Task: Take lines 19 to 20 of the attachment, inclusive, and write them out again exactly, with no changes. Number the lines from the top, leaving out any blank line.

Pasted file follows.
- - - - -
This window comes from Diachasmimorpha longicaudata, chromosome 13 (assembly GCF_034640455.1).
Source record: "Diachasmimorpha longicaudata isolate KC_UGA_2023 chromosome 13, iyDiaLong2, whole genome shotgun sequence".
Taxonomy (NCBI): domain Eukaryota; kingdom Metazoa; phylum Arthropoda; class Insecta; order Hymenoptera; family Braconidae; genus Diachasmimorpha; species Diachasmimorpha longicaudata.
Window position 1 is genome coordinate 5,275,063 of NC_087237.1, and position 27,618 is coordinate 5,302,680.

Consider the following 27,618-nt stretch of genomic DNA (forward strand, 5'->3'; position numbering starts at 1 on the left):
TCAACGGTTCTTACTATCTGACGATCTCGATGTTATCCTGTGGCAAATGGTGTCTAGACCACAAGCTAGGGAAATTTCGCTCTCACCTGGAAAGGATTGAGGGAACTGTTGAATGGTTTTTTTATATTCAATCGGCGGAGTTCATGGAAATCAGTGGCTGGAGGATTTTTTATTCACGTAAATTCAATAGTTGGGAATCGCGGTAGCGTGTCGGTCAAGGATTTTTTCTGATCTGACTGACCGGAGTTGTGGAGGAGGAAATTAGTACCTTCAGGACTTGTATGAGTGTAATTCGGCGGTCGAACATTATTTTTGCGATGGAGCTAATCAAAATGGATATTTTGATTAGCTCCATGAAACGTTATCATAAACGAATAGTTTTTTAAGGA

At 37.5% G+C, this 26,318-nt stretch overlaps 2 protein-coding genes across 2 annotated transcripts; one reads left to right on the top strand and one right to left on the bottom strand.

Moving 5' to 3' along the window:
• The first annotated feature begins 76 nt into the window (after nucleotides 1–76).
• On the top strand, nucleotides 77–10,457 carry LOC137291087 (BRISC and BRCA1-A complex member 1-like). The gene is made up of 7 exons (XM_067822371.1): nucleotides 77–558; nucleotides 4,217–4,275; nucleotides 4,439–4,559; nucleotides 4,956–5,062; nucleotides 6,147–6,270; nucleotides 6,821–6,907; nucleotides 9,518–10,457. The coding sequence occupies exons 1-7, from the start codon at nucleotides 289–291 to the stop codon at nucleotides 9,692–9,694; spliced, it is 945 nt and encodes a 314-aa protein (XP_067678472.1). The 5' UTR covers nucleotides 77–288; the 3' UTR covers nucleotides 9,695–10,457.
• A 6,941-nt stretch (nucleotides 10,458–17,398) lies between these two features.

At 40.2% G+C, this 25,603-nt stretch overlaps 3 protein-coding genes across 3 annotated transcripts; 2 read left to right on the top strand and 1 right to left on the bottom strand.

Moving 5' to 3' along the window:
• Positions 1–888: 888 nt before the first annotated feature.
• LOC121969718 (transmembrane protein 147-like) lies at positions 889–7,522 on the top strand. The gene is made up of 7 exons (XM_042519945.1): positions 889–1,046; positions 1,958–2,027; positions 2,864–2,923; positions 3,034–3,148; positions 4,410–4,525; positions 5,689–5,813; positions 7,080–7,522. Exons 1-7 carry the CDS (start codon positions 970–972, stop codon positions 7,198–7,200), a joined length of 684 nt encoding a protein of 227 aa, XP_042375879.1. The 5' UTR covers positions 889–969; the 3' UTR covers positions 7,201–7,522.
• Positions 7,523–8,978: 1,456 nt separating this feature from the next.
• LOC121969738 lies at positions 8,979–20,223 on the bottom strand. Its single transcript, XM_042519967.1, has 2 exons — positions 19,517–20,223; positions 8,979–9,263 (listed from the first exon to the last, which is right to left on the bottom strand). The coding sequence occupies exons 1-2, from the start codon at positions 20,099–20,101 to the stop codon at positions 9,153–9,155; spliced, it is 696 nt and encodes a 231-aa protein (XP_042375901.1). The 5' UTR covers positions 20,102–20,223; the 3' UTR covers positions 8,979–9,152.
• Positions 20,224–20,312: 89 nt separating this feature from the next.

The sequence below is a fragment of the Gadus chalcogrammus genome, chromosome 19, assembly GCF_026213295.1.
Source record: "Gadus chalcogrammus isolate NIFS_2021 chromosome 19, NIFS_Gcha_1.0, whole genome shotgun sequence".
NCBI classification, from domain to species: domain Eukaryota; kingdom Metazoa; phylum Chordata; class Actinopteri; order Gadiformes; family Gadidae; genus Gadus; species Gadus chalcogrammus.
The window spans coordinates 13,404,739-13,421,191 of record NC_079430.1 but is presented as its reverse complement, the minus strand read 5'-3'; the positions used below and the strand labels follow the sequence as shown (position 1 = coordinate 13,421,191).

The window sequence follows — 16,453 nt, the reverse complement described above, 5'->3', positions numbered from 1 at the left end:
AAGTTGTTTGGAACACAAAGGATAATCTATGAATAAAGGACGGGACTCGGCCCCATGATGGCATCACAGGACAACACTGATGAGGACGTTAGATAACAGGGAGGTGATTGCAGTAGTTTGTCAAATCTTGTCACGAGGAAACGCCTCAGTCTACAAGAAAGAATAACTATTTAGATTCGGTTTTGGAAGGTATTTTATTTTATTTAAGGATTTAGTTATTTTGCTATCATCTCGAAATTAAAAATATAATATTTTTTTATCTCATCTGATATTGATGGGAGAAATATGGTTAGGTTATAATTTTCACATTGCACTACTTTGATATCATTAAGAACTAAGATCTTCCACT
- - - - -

The sequence below is a fragment of the Gadus chalcogrammus genome, chromosome 19, assembly GCF_026213295.1.
Source record: "Gadus chalcogrammus isolate NIFS_2021 chromosome 19, NIFS_Gcha_1.0, whole genome shotgun sequence".